Trench foot, also called immersion foot and Non Freezing Cold Injury (NFCI), is a condition in which prolonged exposure to wet, cold and/or unsanitary conditions leads to the feet being infected, swollen and either red or pale. The term stems from World War I, when the soldiers experienced the condition while wearing tight boots in the trenches. Trench foot exists today, mostly within the homeless population.
Trench foot can affect any part of the foot, including the toes, heel and sole.
The most common signs of trench foot include numbness, pain, wrinkling of the skin, and discoloration of the feet ranging from pale to red (erythema) to blue (cyanosis). A foul odor may arise as the tissue begins to decay, and swelling may set in.
As trench foot progresses to a severe state, the feet may begin to develop blisters, open sores and fungal infections. This stage is sometimes called jungle rot or tropical ulcer. If left untreated, it can lead to gangrene and amputation.
Though the exact cause of trench foot is unknown, the disease typically arises when the feet are kept in damp, cold, unsanitary conditions for prolonged periods of time. Plantar hyperhidrosis (extreme foot sweat) can also cause trench foot.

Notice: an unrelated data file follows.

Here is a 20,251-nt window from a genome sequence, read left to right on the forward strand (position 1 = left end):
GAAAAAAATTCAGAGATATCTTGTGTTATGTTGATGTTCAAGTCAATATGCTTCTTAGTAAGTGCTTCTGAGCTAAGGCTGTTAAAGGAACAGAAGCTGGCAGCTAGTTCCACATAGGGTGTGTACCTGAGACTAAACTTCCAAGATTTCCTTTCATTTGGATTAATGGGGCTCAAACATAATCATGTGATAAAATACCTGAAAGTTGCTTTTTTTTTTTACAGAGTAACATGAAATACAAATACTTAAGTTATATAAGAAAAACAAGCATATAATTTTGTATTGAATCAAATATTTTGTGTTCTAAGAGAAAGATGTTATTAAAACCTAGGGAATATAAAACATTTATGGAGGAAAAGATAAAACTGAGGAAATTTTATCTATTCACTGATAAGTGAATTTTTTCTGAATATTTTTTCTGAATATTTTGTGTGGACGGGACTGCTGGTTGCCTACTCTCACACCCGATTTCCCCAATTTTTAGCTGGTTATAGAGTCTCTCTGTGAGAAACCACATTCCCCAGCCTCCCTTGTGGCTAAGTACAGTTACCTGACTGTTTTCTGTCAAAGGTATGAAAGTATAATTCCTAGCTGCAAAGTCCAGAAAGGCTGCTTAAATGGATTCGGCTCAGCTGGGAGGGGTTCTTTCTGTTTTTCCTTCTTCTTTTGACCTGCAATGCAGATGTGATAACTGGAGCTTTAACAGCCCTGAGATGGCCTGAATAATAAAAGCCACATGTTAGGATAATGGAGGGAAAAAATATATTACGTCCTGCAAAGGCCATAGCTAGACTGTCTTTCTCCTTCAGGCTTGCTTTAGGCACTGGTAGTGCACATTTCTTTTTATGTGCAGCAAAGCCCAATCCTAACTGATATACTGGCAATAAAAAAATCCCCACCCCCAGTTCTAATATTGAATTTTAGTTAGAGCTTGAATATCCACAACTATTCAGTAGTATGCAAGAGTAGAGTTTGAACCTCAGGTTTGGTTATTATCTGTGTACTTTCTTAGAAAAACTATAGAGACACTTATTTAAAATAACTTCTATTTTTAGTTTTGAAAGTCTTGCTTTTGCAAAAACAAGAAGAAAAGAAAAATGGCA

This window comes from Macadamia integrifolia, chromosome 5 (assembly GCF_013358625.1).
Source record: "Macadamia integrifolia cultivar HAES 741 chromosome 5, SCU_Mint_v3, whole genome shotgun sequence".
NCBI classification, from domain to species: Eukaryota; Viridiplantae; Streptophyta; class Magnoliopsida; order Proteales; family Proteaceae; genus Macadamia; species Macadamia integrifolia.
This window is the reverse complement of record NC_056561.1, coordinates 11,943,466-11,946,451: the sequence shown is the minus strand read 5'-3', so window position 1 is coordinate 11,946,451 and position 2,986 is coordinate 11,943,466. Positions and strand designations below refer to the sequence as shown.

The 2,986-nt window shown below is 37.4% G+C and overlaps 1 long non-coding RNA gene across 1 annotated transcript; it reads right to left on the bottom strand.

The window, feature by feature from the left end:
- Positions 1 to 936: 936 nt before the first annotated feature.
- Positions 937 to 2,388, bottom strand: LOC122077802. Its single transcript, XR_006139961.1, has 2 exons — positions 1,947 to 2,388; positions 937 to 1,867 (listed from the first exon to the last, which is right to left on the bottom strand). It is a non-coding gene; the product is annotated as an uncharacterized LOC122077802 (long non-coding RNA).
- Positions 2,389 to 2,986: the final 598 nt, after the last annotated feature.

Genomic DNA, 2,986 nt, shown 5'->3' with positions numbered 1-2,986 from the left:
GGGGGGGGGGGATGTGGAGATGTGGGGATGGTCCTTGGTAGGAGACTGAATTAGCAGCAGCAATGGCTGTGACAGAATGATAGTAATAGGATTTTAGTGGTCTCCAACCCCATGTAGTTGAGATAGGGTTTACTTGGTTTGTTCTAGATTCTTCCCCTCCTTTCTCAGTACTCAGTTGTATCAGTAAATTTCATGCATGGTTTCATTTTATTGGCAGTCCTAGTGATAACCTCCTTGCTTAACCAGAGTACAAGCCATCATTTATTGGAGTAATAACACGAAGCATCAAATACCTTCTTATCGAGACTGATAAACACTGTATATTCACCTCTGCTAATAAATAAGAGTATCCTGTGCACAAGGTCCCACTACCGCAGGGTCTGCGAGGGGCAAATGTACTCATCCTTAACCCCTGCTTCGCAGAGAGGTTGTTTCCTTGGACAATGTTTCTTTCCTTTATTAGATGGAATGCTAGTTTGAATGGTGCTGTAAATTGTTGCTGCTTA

Many people confuse trench foot for frostbite, but contrary to popular belief, trench foot can arise without freezing temperatures. In fact, some cases have been reported in weather as warm as 60 degree Fahrenheit (16 degrees Celsius), and it can affect people who are strictly indoors.
Trench foot can arise in as little as one day in damp, cold or unsanitary conditions. While it first affected soldiers in Napoleon’s Army and soldiers involved in trench warfare during World War I and II, today it mostly affects the homeless populations, hikers, sports enthusiasts, campers and festival goers.
Trench foot usually takes about three to six months of recovery time. Prompt treatment is necessary, because neglected trench foot can quickly lead to gangrene and eventual amputation of the feet.
Treatment of trench foot usually includes a thorough washing and drying of the feet to get rid of any bacteria or fungus present as well as soaking the feet in warm water or using heat packs to gently rewarm them. A potassium permanganate footbath may be used, as it can help draw excess fluid out of the affected skin.
As the feet return to normal condition, the patient may experience pain, a tingly feeling, excessive sweating and cold sensitivity. These symptoms may be temporary, or they might last for several months.
Trench foot is simple to prevent with just a few measures, including: